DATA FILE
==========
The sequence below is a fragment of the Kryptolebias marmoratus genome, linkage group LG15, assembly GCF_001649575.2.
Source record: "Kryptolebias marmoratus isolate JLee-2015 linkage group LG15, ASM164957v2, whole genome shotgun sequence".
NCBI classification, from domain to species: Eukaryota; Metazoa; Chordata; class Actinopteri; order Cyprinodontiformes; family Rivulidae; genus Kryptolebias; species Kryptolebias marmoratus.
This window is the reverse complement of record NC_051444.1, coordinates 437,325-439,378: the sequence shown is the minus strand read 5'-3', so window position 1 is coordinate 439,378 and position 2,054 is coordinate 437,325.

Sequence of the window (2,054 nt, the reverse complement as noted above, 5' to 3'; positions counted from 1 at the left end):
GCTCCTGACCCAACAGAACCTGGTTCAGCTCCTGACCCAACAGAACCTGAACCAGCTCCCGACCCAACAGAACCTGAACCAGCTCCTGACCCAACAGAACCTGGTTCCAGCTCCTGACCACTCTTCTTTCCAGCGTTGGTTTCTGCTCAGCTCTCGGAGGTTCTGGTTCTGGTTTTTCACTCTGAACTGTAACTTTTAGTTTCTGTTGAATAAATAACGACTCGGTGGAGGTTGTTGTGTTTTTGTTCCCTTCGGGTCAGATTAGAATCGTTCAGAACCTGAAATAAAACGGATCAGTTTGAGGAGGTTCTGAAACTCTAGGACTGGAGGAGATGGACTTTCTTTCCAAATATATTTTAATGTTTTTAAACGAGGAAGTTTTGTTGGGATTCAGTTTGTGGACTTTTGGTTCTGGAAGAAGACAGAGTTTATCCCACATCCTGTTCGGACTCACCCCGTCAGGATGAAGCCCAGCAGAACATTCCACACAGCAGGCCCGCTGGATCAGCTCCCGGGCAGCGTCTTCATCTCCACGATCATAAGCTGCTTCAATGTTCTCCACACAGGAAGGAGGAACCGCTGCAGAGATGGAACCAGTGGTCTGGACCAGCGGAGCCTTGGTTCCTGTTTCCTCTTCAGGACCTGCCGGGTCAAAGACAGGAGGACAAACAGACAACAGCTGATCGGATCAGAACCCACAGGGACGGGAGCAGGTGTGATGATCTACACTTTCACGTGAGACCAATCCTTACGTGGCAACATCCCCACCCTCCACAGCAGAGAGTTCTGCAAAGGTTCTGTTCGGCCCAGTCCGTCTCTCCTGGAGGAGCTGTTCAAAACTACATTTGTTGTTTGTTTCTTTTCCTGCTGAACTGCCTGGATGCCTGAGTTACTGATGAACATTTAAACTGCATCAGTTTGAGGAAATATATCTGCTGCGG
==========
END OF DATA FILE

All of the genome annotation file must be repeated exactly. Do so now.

The sequence below is a fragment of the Kryptolebias marmoratus genome, linkage group LG15, assembly GCF_001649575.2.
Source record: "Kryptolebias marmoratus isolate JLee-2015 linkage group LG15, ASM164957v2, whole genome shotgun sequence".
NCBI classification, from domain to species: Eukaryota; Metazoa; Chordata; class Actinopteri; order Cyprinodontiformes; family Rivulidae; genus Kryptolebias; species Kryptolebias marmoratus.
This window is the reverse complement of record NC_051444.1, coordinates 437,325-439,378: the sequence shown is the minus strand read 5'-3', so window position 1 is coordinate 439,378 and position 2,054 is coordinate 437,325.

Sequence of the window (2,054 nt, the reverse complement as noted above, 5' to 3'; positions counted from 1 at the left end):
GCTCCTGACCCAACAGAACCTGGTTCAGCTCCTGACCCAACAGAACCTGAACCAGCTCCCGACCCAACAGAACCTGAACCAGCTCCTGACCCAACAGAACCTGGTTCCAGCTCCTGACCACTCTTCTTTCCAGCGTTGGTTTCTGCTCAGCTCTCGGAGGTTCTGGTTCTGGTTTTTCACTCTGAACTGTAACTTTTAGTTTCTGTTGAATAAATAACGACTCGGTGGAGGTTGTTGTGTTTTTGTTCCCTTCGGGTCAGATTAGAATCGTTCAGAACCTGAAATAAAACGGATCAGTTTGAGGAGGTTCTGAAACTCTAGGACTGGAGGAGATGGACTTTCTTTCCAAATATATTTTAATGTTTTTAAACGAGGAAGTTTTGTTGGGATTCAGTTTGTGGACTTTTGGTTCTGGAAGAAGACAGAGTTTATCCCACATCCTGTTCGGACTCACCCCGTCAGGATGAAGCCCAGCAGAACATTCCACACAGCAGGCCCGCTGGATCAGCTCCCGGGCAGCGTCTTCATCTCCACGATCATAAGCTGCTTCAATGTTCTCCACACAGGAAGGAGGAACCGCTGCAGAGATGGAACCAGTGGTCTGGACCAGCGGAGCCTTGGTTCCTGTTTCCTCTTCAGGACCTGCCGGGTCAAAGACAGGAGGACAAACAGACAACAGCTGATCGGATCAGAACCCACAGGGACGGGAGCAGGTGTGATGATCTACACTTTCACGTGAGACCAATCCTTACGTGGCAACATCCCCACCCTCCACAGCAGAGAGTTCTGCAAAGGTTCTGTTCGGCCCAGTCCGTCTCTCCTGGAGGAGCTGTTCAAAACTACATTTGTTGTTTGTTTCTTTTCCTGCTGAACTGCCTGGATGCCTGAGTTACTGATGAACATTTAAACTGCATCAGTTTGAGGAAATATATCTGCTGCGG